Print this page Email this page Users Online: 12
Home About us Editorial board Search Ahead of print Current issue Archives Submit article Instructions Subscribe Contacts Login 


 
 Table of Contents  
ORIGINAL ARTICLE
Year : 2015  |  Volume : 9  |  Issue : 2  |  Page : 89-93

Evaluation of the effectiveness of low power diode laser with different wavelengths in dental caries prevention


1 Faculty of Dentistry, University of Medical Science and Technology, Khartoum, Sudan
2 Institute of Laser, University of Sciences and Technology, Khartoum, Sudan

Date of Web Publication26-Nov-2015

Correspondence Address:
E M Awooda
Faculty of Dentistry, University of Medical Science and Technology, Khartoum
Sudan
Login to access the Email id

Source of Support: None, Conflict of Interest: None


DOI: 10.4103/0976-2868.170568

Rights and Permissions
  Abstract 

Objectives: To investigate the effectiveness of low power diode lasers, with different wavelengths and different irradiation times in caries prevention an ex vivo study. Materials and Methods: True experimental posttest design on 130 extracted human premolar teeth by measuring caries-like lesions examined by polarized light electron microscope after irradiation by four low power diode lasers 532 nm (4 mW), 671 nm (100 mW), 675 nm (30 mW), and 810 nm (20 mW). A fifth group was added as a control (without irradiation). The specimens were prepared by coating the teeth with acid resistance nail varnish leaving uncovered 2 mm × 2 mm of the enamel surface mesially or distally below the contact area. For each wavelength, samples were divided into three groups for three irradiation time as 4, 8, and 12 min; each group consisted of 10 teeth. Irradiated samples and the control were immersed in lactic acid (4.8 pH) and incubated for 21 days under controlled temperature of 37°C and controlled PH of 4.8. After the incubation period, the teeth were sectioned longitudinally by dissecting the 2 × 2 enamel window and the depth of the lesion was measured microscopically. ANOVA test was used to compare between different wavelengths and different irradiation times with level of significant set at P ≤ 0.05. Results: The depth of the caries-like lesions in 810 nm and 675 nm was more than that in control group (180 μm), while statistical significant difference was found (P = 0.002); when the 671 nm and 532 nm lasers wavelengths revealed depth of 70 μm and 112 μm, respectively. Increasing irradiation time decreases the depth of caries-like lesions. Conclusion: Diode laser of wavelengths 532nm and 671 nm showed less depth than control group, indicating caries prevention effect. Increasing irradiation time to a certain value increases resistance to acid dissolution.

Keywords: Diode lasers, laser caries prevention, low power laser


How to cite this article:
Awooda E M, Almuslet N A. Evaluation of the effectiveness of low power diode laser with different wavelengths in dental caries prevention. J Dent Lasers 2015;9:89-93

How to cite this URL:
Awooda E M, Almuslet N A. Evaluation of the effectiveness of low power diode laser with different wavelengths in dental caries prevention. J Dent Lasers [serial online] 2015 [cited 2021 Oct 23];9:89-93. Available from: https://www.jdentlasers.org/text.asp?2015/9/2/89/170568




  Introduction Top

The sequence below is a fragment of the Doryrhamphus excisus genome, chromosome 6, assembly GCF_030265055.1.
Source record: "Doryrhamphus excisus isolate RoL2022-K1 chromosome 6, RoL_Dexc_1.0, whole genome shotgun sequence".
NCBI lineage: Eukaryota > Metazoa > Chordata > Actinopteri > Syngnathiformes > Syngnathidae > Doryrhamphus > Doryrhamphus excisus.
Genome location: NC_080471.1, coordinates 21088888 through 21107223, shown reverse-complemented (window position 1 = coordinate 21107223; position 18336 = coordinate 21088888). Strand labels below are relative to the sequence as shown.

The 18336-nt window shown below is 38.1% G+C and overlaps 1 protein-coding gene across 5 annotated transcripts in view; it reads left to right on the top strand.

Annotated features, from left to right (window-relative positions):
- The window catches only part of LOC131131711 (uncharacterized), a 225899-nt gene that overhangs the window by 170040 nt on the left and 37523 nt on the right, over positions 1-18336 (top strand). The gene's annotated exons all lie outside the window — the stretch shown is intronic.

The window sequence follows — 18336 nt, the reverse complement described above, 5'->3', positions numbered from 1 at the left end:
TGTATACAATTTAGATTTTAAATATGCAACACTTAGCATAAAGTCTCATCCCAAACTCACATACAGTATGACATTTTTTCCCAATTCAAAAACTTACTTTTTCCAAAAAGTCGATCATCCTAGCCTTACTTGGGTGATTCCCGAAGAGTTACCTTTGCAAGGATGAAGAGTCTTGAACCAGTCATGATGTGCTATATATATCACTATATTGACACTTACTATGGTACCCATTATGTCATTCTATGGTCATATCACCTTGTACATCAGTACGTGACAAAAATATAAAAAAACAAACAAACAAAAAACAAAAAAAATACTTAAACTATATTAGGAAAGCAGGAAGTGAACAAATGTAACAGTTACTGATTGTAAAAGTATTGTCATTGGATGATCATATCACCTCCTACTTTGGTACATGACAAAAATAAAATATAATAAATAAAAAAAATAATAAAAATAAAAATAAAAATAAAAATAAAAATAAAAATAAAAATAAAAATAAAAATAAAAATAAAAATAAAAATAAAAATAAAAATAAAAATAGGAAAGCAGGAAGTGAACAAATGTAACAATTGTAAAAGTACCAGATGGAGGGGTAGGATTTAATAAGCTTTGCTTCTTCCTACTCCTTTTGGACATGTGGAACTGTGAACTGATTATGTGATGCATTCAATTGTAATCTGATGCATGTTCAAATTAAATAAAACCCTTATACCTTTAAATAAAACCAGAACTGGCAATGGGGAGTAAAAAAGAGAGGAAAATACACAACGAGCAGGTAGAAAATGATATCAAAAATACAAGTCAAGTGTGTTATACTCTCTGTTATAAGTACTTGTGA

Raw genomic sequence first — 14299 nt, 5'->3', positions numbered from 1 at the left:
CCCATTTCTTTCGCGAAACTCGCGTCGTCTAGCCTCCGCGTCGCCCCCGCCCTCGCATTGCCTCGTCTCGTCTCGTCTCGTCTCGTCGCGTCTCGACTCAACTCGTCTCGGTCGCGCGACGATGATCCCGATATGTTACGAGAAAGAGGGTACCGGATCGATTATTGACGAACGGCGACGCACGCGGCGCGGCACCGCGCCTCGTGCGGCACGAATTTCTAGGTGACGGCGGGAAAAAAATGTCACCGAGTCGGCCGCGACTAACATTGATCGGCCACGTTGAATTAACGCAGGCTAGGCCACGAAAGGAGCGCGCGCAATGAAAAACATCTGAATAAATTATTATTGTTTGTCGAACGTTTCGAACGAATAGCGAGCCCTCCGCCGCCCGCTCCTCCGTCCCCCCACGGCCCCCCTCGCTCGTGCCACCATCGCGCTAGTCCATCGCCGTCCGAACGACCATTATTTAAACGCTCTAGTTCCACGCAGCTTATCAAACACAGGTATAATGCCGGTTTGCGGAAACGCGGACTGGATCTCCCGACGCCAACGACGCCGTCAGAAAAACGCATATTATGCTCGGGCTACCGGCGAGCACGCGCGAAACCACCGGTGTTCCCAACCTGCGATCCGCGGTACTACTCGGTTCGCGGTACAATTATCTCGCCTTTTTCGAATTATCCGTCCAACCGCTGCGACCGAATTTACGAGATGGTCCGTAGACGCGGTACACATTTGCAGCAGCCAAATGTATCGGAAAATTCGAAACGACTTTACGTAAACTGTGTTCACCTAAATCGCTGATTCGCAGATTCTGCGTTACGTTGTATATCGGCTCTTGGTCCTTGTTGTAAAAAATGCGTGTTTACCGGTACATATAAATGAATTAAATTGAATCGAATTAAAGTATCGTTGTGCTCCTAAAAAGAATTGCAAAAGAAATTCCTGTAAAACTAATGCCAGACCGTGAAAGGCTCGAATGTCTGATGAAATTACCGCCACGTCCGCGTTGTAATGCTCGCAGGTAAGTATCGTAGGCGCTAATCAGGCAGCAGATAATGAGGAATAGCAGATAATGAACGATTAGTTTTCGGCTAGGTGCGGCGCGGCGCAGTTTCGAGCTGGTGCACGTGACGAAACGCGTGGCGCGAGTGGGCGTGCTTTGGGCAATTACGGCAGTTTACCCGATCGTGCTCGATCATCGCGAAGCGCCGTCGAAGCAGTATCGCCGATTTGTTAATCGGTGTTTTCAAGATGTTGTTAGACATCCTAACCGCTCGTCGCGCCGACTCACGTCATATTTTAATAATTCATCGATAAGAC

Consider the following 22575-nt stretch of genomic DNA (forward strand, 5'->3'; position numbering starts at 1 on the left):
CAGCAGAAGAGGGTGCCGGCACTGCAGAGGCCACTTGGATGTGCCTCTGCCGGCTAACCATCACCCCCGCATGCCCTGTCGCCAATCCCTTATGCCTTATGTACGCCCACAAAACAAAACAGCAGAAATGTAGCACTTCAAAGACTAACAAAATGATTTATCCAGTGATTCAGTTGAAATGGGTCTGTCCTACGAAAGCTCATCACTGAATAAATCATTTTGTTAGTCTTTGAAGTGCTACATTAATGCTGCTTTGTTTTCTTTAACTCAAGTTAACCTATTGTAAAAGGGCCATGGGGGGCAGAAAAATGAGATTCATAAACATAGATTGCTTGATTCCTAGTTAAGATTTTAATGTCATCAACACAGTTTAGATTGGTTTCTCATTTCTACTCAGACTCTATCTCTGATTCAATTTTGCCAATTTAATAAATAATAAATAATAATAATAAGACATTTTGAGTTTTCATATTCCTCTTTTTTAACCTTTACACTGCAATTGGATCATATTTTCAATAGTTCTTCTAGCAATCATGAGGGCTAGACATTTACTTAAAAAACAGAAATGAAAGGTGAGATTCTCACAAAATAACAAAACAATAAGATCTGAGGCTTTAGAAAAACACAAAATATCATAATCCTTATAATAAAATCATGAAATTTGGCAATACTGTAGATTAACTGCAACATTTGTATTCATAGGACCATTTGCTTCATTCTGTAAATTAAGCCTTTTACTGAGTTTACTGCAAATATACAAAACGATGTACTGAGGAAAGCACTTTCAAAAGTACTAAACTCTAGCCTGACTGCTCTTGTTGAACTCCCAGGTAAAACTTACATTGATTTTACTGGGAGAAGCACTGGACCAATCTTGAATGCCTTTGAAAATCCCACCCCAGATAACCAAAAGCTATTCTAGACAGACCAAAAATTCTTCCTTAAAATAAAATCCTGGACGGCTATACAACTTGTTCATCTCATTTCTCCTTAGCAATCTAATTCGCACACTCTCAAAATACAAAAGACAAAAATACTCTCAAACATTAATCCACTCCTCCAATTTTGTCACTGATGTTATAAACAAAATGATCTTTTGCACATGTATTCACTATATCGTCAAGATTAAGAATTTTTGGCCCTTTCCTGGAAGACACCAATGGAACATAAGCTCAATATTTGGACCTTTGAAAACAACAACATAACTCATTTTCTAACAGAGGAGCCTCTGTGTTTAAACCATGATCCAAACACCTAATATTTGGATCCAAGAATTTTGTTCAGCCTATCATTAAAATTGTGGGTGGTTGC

Dental caries is chronic and destructive disease to the teeth; many efforts have been exerted in its prevention. Using fluoride strengthening the teeth and increases resistance to acid dissolution, especially in smooth surfaces, but it is apparently less effective for pits and fissures areas. Fissure sealant is used to fill in anatomical pit and fissure that are normally too narrow for the removal of bacterial plaque by the bristles of a tooth brush. However, complete or partial loss of sealant and secondary caries is common.[1] Caries prevention representing a challenging global problem as a current review by Bagramianet al., of the available epidemiological data from many countries clearly indicates that there is a global marked increase in the prevalence of dental caries among children and adults.[2] Use of laser technology in caries prevention is gaining attention and currently under investigation and to some extends in use. The mechanism of caries prevention suggested for fluoride or laser is to make enamel more resistance to acid dissolution by changing the structure of the enamel. There is no absolute prevention, but it decreases the lesion depth and enhances remineralization. The laser tissue interaction is controlled by irradiation parameters: Wavelength, continuous or pulse emission, repetition rate, pulse duration, pulse energy, beam size and delivery method, and optical properties of the tissues. When laser light is incident on tissue surface, it can be reflected, scattered, absorbed or transmitted.[3] Theories regarding the mechanism by which laser irradiation enhances enamel resistance to artificial caries range from a physical seal achieved by melting the surface through partial fusion and recrystallization of enamel prisms to change in enamel composition only.[4] Most of the lasers used are of high powers and interact with enamel thermally justifying recrystallization and changing enamel structures to be more resistance to acid dissolution. Diode lasers are absorbed weakly in the enamel, so studies for their uses in caries prevention are few and mainly postulated on chemical interaction and changing in the chemical enamel structures. The methods used in caries prevention are costly and time consuming and need sustainability. Use of laser, especially cold lasers (soft or low level lasers), as characterized by low cost, portable and not heavy weight, easy application and handling, can be an alternative. Very few studies used diode laser with low power for caries prevention.